Myanmar Travel Guide

Myanmar is simply amazing. The country of 55 million is rapidly emerging from more than 50 years of military dictatorship, blossoming into as worthy a stop as its popular neighbours. The people are more than friendly; they are thrilled to have tourists after being closed off to the west for so long. And it’s safe; you won’t constantly need to feel for your purse or hold jewellery tight in fear.

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Traditional Festivals

It is almost impossible to visit Burma and not experience one of the hundreds of Burmese festivals that are celebrated across the country throughout the year. Cultural or religious events, these festivals are a riot of colour and pageantry, music and dancing. Here is our guide to the best of the Burmese festivals:

It is almost impossible to visit Burma and not experience one of the hundreds of Burmese festivals that are celebrated across the country throughout the year. Cultural or religious events, these festivals are a riot of colour and pageantry, music and dancing. Here is our guide to the best of the Burmese festivals:

Taunggyi Fire Balloon Festival

Taunggyi Fire Balloon Festival

Date: 2016 – 8 th to 14 th November, 2017 – Not specified yet

Where: Taunggyi

What:

The Taunggyi Fire balloon festival takes place in November in the capital of Shan State and celebrates the Full Moon of Tazaungmon with a dazzling array of balloons and fireworks, which light up the sky for the 5 days leading up to the full moon.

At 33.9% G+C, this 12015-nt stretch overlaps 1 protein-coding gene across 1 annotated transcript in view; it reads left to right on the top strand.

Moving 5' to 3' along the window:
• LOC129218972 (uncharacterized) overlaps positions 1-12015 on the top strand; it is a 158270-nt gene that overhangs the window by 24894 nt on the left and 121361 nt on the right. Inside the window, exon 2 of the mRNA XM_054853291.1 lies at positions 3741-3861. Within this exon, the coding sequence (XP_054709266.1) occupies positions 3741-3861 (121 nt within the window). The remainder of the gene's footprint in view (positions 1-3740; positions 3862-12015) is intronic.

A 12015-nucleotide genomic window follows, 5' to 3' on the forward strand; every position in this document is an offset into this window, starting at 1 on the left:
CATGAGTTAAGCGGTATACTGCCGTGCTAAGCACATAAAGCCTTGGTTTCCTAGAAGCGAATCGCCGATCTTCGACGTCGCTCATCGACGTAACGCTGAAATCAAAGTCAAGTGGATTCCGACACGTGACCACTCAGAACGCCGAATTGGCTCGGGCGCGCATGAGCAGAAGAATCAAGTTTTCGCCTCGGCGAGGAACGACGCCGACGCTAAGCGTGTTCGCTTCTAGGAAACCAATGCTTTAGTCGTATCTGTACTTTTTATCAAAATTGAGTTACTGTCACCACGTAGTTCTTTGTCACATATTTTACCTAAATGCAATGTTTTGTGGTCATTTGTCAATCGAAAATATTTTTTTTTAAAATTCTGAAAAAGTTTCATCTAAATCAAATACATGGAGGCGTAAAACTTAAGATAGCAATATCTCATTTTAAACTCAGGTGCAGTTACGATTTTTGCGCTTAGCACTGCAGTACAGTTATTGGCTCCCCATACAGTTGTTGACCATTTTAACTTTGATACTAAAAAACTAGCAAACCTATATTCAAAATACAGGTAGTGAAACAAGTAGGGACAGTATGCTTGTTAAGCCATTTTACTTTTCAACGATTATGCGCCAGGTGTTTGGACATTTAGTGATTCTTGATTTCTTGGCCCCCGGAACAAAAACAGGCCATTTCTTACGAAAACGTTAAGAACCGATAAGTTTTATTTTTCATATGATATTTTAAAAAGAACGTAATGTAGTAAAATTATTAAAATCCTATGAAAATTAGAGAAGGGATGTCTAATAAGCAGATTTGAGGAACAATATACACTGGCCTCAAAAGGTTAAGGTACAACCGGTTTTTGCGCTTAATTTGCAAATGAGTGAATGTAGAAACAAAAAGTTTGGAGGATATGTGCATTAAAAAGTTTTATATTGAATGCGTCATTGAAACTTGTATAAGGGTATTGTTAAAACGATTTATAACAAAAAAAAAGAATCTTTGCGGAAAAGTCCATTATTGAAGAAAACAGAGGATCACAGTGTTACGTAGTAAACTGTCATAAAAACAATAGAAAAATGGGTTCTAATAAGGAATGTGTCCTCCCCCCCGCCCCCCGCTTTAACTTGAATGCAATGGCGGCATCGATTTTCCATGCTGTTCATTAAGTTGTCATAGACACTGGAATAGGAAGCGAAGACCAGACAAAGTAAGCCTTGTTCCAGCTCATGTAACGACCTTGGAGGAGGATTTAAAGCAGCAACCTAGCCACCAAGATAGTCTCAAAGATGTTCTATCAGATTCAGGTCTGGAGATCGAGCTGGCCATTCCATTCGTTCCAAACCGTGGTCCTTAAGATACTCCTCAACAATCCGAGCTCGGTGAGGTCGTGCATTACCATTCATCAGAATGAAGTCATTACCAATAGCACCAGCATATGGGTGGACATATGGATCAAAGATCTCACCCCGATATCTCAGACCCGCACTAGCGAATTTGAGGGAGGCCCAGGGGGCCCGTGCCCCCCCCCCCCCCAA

Phaung Daw U Festival

Phaung Daw U Festival

Date: 2016 – 8 th to 14 th November, 2017 – Not specified yet

Where: Taunggyi

What:

The Taunggyi Fire balloon festival takes place in November in the capital of Shan State and celebrates the Full Moon of Tazaungmon with a dazzling array of balloons and fireworks, which light up the sky for the 5 days leading up to the full moon.

Taungbyone Nat Festival

Taungbyone Nat Festival

Date: 2016 – 11 th to 18 th August, 2017 – Not yet specified

Where: Taungbyone

What:

The Taungbyone Nat festival in August provides an altogether different experience, where the world of Myanmar spirits meets gay pride in a small town north of Mandalay.

Thingyan Water Festival

Thingyan Water Festival

Date: 2016 – 13 th to 16 th April, 2017 – Not yet specified

Where: Countrywide

What:

The biggest, most exuberant and most famous countrywide festival is the Thingyan Water Festival, which takes place in mid-April (one of the hottest times of year), lasts for several days, and culminates with Myanmar New Year’s Day. The most devoutly religious may spend this time meditating at monasteries, but most people spend the week dancing, drinking, playing music and throwing a lot of water.

Kachin Manaw Festival

Kachin Manaw Festival

Date: 2016 – 9th and 10th January, 2017 – Not yet specified
Where: Myitkyina
What:
The Kachin Manaw Festival, a celebration of Kachin culture, takes place in Myitkyina in early January. Dancing, traditional costumes and huge, brightly coloured ‘Manaw’ poles are features of this popular festival.

The Ananda Pagoda Festival

The Ananda Pagoda Festival

Date: 2016 – 9th to 24th January, 2017 – Not yet specified
Where: Bagan
What